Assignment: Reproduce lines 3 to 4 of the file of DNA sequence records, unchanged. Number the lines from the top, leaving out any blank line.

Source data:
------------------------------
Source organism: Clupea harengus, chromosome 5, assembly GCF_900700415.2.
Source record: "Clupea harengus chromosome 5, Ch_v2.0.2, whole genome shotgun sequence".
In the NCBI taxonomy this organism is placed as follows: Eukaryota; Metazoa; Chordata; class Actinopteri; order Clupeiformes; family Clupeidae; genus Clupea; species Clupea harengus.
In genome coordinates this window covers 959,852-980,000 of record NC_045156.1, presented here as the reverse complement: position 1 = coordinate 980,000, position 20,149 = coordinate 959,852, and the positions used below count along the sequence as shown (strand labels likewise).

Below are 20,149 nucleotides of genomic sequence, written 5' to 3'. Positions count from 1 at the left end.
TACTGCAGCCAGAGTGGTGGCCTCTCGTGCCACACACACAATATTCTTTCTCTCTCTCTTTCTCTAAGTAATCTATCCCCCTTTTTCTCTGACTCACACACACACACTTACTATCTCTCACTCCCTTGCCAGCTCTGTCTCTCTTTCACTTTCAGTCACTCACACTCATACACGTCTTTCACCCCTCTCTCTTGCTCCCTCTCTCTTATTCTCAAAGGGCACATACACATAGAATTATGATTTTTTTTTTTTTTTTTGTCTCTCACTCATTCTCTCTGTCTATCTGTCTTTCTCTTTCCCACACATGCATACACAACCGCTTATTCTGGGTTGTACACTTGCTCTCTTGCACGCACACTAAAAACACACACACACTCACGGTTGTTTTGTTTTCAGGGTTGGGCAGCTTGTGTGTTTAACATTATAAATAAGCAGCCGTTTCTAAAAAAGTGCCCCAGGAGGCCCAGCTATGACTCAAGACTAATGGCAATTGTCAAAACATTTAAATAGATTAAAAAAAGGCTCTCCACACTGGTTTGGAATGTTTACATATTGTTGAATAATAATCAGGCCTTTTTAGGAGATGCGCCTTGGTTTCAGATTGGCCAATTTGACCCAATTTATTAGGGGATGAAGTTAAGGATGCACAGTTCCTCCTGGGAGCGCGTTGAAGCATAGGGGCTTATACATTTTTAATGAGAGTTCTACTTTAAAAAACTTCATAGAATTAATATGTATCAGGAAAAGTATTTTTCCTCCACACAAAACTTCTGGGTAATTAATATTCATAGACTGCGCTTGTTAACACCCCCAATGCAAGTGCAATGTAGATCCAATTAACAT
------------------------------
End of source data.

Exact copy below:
In the NCBI taxonomy this organism is placed as follows: Eukaryota; Metazoa; Chordata; class Actinopteri; order Clupeiformes; family Clupeidae; genus Clupea; species Clupea harengus.
In genome coordinates this window covers 959,852-980,000 of record NC_045156.1, presented here as the reverse complement: position 1 = coordinate 980,000, position 20,149 = coordinate 959,852, and the positions used below count along the sequence as shown (strand labels likewise).